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Coastal & Marine Geology Program > Center for Coastal & Watershed Studies > Professional Paper 1751

Systematic Mapping of Bedrock and Habitats along the Florida Reef Tract—Central Key Largo to Halfmoon Shoal (Gulf of Mexico)

USGS Professional Paper 1751

by Barbara H. Lidz, Christopher D. Reich, and Eugene A. Shinn

Table of Contents
Project Overview
Project Objective
Geologic Setting
Primary Datasets
Primary Products - Overview Maps & Evolution Overview:
Bedrock Surface map.
Depth to Pleistocene Bedrock Surface
Reef & Sediment Thickness
Benthic Ecosystems & Environments
Sedimentary Grains in 1989
Summary Illustration Index Map
Evolution Overview
Tile-by-Tile Analysis
Satellite image of the Florida Keys showing location of tiles.
Organization of Report
Tiles: 1, 2, 3, 4,
5, 6, 7/8, 9/10,

Tile 7/8

When Did the Upper-Slope Terrace Form?: The upper-slope terrace, which is shelf-wide and presumed to be an erosional feature (Lidz et al., 2003), supports four tracts of outlier reefs off Rock Key and Sand Key Reefs. The deepest and oldest coral cored from the largest outlier was recovered from a depth of 21.7 m below present sea level and dated at 106.5 ka (Toscano, 1996). That outlier reef is ~29 m high (Fig. 106A), which leaves corals in the bottom ~7.3 m of the reef of an unknown age. The bottom corals were initially inferred to be 140 and 125 ka (Lidz et al., 2003).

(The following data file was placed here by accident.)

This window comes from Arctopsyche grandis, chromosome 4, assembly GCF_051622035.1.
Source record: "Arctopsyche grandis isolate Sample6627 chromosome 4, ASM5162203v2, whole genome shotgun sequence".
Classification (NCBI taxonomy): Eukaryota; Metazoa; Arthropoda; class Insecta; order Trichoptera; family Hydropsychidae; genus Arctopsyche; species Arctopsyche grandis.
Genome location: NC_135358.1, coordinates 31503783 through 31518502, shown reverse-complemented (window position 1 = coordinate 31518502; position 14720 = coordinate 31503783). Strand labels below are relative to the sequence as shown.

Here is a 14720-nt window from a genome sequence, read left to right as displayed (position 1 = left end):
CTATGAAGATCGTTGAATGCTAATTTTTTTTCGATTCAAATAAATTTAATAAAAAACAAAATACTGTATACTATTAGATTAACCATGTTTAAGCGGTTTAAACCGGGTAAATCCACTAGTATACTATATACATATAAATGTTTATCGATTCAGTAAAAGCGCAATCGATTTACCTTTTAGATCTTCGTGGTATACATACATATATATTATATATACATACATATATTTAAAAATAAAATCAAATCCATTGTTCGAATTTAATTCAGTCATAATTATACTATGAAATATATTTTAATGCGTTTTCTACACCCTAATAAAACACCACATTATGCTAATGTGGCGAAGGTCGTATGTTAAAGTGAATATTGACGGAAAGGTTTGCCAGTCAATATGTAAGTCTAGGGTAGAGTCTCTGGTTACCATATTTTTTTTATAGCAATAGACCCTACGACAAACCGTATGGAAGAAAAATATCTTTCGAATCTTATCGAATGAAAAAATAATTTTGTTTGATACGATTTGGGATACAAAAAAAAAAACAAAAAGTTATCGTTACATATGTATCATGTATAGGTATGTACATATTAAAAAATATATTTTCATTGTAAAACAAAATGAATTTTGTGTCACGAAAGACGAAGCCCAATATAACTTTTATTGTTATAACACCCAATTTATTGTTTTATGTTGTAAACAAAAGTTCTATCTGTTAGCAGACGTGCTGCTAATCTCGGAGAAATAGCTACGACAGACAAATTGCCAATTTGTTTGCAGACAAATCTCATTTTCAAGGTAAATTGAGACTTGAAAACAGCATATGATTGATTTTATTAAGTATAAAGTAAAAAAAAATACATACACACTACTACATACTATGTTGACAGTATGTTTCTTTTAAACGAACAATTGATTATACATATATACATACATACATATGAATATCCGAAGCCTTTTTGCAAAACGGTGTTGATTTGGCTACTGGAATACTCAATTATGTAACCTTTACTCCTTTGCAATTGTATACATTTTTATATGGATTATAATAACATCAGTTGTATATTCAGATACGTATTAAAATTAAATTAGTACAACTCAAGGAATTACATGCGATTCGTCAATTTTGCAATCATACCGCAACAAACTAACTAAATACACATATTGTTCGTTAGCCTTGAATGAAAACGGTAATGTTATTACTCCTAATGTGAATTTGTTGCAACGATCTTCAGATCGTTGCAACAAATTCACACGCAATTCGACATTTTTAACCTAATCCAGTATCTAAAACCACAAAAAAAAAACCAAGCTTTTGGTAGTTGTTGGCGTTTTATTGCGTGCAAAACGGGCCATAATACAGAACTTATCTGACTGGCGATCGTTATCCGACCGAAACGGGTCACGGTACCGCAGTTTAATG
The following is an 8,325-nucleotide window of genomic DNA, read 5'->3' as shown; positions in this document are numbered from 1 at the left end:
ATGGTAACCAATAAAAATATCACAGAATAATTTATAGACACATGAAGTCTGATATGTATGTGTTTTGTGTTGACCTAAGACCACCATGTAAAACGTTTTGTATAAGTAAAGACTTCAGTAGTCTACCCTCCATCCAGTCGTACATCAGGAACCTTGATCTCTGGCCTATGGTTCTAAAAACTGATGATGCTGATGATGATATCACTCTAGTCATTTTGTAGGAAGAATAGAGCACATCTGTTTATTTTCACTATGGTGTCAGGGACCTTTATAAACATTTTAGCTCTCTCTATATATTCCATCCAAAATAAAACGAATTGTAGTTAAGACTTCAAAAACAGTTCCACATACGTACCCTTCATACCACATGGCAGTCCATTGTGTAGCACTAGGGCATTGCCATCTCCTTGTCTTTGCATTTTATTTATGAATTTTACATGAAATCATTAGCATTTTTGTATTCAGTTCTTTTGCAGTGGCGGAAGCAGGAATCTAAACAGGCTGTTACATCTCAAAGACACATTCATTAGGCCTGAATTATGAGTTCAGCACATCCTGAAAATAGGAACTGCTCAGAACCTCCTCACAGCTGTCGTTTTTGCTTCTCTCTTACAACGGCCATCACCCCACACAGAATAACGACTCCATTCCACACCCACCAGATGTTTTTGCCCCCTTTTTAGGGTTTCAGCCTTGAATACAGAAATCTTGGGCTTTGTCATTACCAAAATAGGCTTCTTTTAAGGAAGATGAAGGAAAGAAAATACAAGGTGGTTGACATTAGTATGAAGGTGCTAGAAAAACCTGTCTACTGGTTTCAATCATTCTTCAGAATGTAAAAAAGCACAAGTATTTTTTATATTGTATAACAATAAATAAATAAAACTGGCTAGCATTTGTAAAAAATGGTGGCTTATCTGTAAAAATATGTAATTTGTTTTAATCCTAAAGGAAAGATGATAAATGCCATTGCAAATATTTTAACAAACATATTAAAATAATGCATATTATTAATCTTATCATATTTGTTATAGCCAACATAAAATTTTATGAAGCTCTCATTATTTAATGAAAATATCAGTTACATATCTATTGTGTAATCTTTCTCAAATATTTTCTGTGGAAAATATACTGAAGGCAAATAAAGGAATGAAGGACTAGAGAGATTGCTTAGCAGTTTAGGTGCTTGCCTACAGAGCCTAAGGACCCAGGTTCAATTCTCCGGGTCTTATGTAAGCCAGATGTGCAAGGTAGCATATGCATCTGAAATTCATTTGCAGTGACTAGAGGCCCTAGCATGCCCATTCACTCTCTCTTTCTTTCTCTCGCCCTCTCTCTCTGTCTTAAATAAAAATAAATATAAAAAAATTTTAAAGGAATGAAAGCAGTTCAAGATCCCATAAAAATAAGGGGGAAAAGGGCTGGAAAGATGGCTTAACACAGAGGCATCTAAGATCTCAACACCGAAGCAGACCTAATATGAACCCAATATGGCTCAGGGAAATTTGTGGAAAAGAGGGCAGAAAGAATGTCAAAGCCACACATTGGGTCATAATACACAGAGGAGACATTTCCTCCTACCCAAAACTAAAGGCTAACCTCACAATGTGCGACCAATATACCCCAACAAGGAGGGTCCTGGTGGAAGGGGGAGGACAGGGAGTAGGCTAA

Based on ages of the Q Units derived from amino-acid dates on the bivalve Mercenaria (Mitterer, 1974; Perkins, 1977), Lidz et al. (2003) inferred a youngest possible time of pre-outlier-reef terrace formation at ~175 ka, during the regression that followed a highstand of sea level at ~180 ka when the Q4 Unit is believed to have accumulated (Table 7). Studies of coral reefs now uplifted on the Huon Peninsula of New Guinea also indicate a highstand occurred around 180 ka (Bloom et al., 1974; Chappell, 1974a). Comparison (Lidz, 2006) of that time period with a widely accepted marine oxygen-isotope curve (Fig. 80A) showed that the 180-ka sea level, albeit at a highstand, was below elevation of the Florida shelf, including the upper-slope terrace. Thus, the terrace had to have pre-dated that time. The last pre-106.5-ka highstand that flooded the terrace and shelf occurred at ~195 ka (Fig. 80A). Lidz (2006) revised the youngest possible time of terrace formation to that highstand regression at approximately 190 ka.

The marine-isotope curve also showed that sea level at 140 ka was well below elevation of the Florida shelf, thus negating 140-ka corals at the bottom of the outlier reefs. The curve supports the initial inference of 125-ka corals at the base of the outliers and indicates that corals representing the isotope Stage 6/5 transition at about that time are now the most likely vintages to be present.

Coastal & Marine Geology Program > Center for Coastal & Watershed Studies > Professional Paper 1751

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